Setting up a Basic Bookkeeping System
The key is choosing a system that you can easily maintain and understandA bookkeeping system is essential for any business, no matter how small. You have several options in setting up a basic bookkeeping system. The five basics of a bookkeeping system are:
- Check register that records each check, much like a personal checking account.
- Cash-receipts account that tracks incoming money.
- Sales journal that shows each business transaction, what business took place, the amount of the invoice and the sales tax.
- Voucher register that records bills, money owed, the date of bill, who it is from and what service was given.
- General journal that allows you to adjust the entries in the other four registers.
Computerized systems do the math easily and accurately
Business.com. See reviews and a handy comparison chart of bookkeeping software at CNet.
Paper systems are convenient for very small businessesIf you're just starting your business, a manual, or paper, bookkeeping system may be the way to go.
Single-entry is simple and straightforwardSingle-entry is the simplest way to set up a bookkeeping system. Transactions are listed as a single transaction - not as a debit and credit, as is done in a double-entry system.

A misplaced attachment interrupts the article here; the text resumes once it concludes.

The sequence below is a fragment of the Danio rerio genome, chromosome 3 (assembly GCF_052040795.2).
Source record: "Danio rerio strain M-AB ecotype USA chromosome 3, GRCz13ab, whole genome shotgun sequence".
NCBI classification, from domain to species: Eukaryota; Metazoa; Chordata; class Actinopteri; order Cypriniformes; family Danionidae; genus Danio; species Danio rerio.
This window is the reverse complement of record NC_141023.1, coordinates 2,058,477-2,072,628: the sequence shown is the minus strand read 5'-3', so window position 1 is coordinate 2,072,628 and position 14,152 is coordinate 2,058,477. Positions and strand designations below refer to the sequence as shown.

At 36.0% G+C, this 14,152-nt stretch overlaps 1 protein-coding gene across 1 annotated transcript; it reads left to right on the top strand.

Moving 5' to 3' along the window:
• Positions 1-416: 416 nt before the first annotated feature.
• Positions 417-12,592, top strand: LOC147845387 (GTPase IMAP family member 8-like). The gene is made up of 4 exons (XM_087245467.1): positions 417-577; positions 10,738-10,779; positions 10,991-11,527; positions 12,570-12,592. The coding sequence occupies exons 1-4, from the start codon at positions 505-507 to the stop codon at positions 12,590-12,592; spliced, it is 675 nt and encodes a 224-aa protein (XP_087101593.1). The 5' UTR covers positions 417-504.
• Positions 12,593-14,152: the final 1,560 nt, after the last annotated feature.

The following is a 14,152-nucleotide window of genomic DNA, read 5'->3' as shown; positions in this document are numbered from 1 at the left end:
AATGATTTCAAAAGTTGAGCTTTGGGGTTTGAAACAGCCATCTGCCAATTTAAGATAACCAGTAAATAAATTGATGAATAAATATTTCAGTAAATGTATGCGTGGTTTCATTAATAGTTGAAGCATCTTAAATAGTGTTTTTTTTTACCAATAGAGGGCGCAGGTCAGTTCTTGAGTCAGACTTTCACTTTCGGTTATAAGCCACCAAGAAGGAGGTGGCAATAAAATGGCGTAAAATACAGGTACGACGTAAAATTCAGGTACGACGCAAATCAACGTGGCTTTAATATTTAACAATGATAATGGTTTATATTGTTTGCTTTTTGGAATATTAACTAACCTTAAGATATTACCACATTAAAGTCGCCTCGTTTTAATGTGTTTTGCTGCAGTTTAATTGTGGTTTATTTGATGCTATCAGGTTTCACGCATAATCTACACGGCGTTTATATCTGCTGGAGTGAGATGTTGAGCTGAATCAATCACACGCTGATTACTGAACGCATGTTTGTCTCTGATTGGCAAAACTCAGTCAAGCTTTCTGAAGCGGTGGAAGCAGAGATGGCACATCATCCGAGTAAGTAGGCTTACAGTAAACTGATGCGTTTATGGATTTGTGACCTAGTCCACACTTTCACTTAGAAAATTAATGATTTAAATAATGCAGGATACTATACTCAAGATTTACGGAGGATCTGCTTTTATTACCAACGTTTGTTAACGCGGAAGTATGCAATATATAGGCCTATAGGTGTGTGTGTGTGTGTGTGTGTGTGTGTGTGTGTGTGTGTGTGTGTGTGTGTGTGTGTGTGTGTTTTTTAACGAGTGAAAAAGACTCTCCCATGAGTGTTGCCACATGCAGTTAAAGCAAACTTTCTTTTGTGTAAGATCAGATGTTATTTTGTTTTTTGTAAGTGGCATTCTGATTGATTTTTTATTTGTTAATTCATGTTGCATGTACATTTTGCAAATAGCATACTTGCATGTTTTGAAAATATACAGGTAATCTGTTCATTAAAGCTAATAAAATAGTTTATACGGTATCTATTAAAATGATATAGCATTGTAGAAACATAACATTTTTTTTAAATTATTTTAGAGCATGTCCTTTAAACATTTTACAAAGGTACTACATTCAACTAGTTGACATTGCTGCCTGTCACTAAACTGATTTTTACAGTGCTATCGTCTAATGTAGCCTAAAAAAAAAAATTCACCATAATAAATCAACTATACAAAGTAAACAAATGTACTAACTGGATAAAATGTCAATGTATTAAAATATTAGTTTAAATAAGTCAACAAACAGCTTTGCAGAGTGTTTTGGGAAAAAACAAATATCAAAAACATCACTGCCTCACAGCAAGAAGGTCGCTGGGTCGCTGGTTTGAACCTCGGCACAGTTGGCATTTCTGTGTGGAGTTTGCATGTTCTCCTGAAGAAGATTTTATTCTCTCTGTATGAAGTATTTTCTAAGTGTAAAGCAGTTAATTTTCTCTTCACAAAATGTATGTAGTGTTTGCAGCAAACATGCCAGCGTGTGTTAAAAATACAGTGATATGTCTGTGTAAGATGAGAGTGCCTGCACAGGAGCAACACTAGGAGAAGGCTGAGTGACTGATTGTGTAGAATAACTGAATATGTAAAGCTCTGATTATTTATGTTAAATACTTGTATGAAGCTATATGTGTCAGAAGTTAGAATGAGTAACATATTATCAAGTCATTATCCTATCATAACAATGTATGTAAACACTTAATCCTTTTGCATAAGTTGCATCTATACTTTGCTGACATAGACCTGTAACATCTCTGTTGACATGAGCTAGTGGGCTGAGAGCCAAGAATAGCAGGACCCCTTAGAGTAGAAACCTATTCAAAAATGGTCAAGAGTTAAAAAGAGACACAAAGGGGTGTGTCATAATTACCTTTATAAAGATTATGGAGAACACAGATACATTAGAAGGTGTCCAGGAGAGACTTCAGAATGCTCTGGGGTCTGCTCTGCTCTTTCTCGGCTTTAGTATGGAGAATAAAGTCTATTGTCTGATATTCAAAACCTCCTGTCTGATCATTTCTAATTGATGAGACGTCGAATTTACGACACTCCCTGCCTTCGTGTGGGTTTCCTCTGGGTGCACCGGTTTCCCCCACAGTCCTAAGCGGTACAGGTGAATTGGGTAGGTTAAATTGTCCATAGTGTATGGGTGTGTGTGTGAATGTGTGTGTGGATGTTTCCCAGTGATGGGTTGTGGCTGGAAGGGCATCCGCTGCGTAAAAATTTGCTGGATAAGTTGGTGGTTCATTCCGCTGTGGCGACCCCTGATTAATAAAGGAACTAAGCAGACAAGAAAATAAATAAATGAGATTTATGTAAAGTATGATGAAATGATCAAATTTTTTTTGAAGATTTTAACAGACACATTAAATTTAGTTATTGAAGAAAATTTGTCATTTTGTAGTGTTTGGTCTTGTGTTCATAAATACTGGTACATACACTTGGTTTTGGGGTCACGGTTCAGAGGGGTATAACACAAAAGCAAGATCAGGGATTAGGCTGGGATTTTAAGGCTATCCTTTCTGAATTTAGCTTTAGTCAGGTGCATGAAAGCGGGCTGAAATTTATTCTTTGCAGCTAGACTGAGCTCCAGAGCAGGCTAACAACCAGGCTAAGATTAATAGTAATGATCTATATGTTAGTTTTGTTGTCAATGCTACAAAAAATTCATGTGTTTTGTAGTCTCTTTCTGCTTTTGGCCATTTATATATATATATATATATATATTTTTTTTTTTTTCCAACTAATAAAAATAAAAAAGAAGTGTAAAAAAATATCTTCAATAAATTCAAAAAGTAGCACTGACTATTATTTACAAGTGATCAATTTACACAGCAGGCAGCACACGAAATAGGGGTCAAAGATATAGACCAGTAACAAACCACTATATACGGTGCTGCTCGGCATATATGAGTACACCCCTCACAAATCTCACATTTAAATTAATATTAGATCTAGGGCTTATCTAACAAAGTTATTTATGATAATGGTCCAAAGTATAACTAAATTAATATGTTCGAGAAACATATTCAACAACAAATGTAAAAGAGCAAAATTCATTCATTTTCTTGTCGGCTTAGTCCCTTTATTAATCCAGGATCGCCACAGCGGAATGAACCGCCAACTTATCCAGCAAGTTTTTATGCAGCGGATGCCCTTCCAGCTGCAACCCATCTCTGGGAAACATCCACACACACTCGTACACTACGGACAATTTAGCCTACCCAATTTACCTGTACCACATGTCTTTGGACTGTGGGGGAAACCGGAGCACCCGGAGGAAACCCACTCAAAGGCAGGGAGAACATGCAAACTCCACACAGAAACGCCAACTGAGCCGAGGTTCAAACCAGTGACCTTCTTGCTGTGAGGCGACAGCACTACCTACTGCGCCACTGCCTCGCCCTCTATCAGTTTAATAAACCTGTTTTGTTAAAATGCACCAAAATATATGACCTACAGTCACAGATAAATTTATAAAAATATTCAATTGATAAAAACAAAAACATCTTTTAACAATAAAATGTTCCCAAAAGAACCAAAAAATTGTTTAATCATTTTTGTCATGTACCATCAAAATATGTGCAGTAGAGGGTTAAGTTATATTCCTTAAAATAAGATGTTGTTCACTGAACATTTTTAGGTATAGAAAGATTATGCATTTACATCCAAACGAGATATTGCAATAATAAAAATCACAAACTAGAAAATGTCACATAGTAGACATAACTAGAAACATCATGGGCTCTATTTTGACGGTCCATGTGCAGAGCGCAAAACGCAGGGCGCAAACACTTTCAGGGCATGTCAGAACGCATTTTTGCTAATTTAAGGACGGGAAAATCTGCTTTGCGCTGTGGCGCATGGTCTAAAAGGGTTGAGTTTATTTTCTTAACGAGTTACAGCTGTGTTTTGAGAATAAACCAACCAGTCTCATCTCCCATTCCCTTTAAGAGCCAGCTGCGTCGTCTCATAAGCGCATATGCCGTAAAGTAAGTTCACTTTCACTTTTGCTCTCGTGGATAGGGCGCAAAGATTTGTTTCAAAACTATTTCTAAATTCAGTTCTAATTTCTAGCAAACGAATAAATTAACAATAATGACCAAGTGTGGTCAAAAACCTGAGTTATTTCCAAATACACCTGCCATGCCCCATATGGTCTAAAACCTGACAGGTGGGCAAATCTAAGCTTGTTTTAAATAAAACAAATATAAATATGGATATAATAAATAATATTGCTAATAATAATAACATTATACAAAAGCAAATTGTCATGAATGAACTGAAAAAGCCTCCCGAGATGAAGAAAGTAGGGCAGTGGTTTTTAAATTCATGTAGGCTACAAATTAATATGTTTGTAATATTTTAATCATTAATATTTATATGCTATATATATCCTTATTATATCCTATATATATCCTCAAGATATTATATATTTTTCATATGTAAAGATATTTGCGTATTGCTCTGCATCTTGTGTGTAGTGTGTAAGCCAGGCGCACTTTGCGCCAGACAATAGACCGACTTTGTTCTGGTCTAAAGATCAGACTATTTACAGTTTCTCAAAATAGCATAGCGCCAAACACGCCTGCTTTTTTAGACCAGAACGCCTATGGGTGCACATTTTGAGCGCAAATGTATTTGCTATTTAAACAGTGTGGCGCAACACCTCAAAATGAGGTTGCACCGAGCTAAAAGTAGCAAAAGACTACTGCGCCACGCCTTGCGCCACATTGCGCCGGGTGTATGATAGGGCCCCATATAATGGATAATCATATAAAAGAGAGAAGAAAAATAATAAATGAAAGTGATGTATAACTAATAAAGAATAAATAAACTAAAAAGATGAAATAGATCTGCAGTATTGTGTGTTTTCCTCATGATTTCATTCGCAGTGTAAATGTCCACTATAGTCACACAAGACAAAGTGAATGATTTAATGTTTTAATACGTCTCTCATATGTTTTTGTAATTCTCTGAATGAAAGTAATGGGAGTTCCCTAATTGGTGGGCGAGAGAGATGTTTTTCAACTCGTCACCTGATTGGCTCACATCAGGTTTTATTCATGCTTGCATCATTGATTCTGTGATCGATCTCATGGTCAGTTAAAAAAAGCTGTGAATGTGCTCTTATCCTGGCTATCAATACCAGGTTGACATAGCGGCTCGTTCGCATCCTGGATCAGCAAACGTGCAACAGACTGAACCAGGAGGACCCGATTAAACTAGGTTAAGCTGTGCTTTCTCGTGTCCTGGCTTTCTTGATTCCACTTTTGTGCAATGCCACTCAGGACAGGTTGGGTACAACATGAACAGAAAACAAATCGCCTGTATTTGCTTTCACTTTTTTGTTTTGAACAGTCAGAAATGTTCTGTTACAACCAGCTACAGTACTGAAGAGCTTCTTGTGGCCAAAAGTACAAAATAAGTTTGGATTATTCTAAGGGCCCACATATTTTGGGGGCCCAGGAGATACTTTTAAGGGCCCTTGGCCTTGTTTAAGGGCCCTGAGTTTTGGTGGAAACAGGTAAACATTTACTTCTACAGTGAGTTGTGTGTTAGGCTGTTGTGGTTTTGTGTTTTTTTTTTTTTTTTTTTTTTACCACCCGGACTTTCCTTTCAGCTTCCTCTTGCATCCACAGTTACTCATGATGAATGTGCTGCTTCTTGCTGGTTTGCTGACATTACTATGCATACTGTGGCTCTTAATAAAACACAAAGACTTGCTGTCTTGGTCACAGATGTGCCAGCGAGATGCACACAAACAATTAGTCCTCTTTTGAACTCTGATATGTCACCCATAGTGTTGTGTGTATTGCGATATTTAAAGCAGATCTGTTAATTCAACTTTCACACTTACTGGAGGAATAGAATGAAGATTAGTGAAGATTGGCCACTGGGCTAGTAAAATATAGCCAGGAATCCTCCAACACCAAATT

Ohio State University discuss single- versus double-entry systems.
Double-entry allows you to track more dataMost larger businesses use double-entry bookkeeping, as single does not give detailed information about the source of the gain or loss. Double-entry bookkeeping gives a business a detailed picture of its true financial position, not just its cash position.
When in doubt, call in a professionalIf all this talk of computers vs. paper and single- vs. double-entry seems daunting, don't hesitate to call in a professional to help you set up or maintain your bookkeeping system. The services can be relatively inexpensive and setting up a good bookkeeping system is critical to the success of your business.
- Even if you choose a computer program for bookkeeping, you still have to maintain appropriate backup paper files. Those should include paid invoices and receipts from vendors, purchase orders, paid bills and deposit records from customers.
- Maintain a clean audit trail of information.
- Record the date paid, check number and amount paid on each invoice you pay.
- Keep a copy of each check received from customers and attach that to deposit slips so you have a record of each payment received.
- Keep as detailed a record as possible of the invoices sent to customers, and the outstanding amounts due.
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